Health of the Seventh Cavalry

Health of the Seventh Cavalry

A Medical History

Edited by P. Willey and Douglas D. Scott

University of Oklahoma, Norman, Oklahoma, 2015, 480 pages

Book Review published on: April 28, 2017

I first met Doug Scott in the 1990s taking U.S. Army Command and General Staff Officer Course students to the Indian Wars battlefields of Wyoming and Montana as part of the staff ride elective course. He was invited to lecture at Fort Leavenworth as a guest of the Fort Leavenworth Historical Society, where he gave extremely informative and highly entertaining talks for several years. Scott is a treasure-trove of information, and his participation in the book Health of the Seventh Cavalry will not disappoint anyone interested in the history of the Army on the frontier.

The 7th Cavalry is one of the most storied Regular Army regiments of the U.S. Army. It began its service in 1866 and has been on continuous service since. Until the Vietnam War, it was best remembered for the disaster that it incurred on 25 June 1876 at Little Bighorn, where it lost a large proportion of its assigned soldiers but was not “wiped out” as commonly stated. Its controversial commander, George A. Custer, made the regiment the grist of numerous Hollywood producers and book writers. It was not, as some have asserted, an “elite” unit, and Health of the Seventh Cavalry goes far to show how the regiment was a microcosm of the Army on the western frontier. The value of the book is predicated on this fact.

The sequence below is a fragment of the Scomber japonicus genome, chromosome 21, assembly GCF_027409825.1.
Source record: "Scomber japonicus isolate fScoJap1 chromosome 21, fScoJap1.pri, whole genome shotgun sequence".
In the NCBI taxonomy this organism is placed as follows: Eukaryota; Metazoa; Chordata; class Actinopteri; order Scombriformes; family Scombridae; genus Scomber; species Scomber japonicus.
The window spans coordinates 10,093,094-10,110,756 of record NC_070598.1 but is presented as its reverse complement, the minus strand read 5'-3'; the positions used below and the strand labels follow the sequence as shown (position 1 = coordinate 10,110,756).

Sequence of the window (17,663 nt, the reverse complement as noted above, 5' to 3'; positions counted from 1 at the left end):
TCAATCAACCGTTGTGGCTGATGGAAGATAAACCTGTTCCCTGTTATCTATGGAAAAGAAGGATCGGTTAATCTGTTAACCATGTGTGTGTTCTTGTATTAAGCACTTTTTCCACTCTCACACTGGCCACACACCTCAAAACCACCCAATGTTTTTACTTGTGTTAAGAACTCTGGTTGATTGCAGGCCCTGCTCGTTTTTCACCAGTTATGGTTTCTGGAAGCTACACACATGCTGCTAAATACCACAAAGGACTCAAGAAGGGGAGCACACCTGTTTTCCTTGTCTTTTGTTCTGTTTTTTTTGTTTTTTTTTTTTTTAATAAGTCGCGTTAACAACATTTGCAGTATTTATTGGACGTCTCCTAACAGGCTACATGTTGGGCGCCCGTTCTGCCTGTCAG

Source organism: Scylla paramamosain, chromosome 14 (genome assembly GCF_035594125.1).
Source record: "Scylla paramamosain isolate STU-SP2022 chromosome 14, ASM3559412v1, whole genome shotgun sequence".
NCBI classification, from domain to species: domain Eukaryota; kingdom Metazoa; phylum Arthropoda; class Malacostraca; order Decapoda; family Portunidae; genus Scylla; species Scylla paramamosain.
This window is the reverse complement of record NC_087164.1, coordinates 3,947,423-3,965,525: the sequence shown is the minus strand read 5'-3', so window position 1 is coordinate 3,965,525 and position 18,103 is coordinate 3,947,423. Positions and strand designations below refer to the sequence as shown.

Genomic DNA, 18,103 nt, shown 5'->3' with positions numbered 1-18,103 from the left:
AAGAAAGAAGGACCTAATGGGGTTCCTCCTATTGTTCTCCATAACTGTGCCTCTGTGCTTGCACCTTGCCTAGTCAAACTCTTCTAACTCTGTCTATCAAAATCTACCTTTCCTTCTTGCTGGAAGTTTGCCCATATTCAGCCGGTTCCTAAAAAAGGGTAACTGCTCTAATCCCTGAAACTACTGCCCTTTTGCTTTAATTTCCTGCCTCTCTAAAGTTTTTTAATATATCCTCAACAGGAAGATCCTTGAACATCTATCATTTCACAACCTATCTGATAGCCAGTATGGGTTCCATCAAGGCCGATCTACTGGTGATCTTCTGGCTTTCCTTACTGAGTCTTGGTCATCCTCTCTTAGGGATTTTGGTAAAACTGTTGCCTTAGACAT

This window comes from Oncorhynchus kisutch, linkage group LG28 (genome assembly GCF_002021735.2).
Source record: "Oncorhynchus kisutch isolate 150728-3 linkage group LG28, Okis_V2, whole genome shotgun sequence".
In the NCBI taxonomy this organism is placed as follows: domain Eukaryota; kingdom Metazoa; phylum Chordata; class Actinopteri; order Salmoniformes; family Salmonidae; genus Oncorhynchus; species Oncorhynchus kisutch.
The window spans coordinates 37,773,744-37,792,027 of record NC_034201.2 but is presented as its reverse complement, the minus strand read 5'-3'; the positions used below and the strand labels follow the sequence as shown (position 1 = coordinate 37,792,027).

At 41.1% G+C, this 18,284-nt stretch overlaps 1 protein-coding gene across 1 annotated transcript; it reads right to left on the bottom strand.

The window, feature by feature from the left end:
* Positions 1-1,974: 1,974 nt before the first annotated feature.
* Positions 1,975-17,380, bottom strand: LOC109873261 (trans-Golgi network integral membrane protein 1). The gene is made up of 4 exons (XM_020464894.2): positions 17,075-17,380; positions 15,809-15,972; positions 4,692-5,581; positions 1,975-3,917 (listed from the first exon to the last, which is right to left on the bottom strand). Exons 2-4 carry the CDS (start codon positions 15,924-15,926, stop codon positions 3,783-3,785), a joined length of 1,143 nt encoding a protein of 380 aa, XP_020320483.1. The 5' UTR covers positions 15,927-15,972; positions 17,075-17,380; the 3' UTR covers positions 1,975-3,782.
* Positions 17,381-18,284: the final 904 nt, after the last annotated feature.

Why was the 7th Cavalry selected? Likely because they participated in thirty-one skirmishes and battles of consequence. The regiment lost more soldiers in the Indian Wars than any other Regular Army regiment. In fact, the editors point out that one-third of combat deaths in the Army during the 1866-1884 period were in the 7th Cavalry.

The editors assembled seven other experts to contribute to this superlative study of the 7th Cavalry during eighteen years of Indian Wars and Reconstruction-era service. Using extant unit records, the team of nine contributors pored through thousands of documents to not only painstakingly construct the medical condition of the soldiers who served, but, more importantly, also to analyze what the raw data actually means. This book is not just about the medical health of the unit, but it is a study of the human condition of the soldiers and how it affected their operations. The co-contributors bring expertise on a number of related fields to include human osteology, human biology, medical, epidemiological, and period history that tie the complexities of the physical health of the soldiers together in a meaningful manner.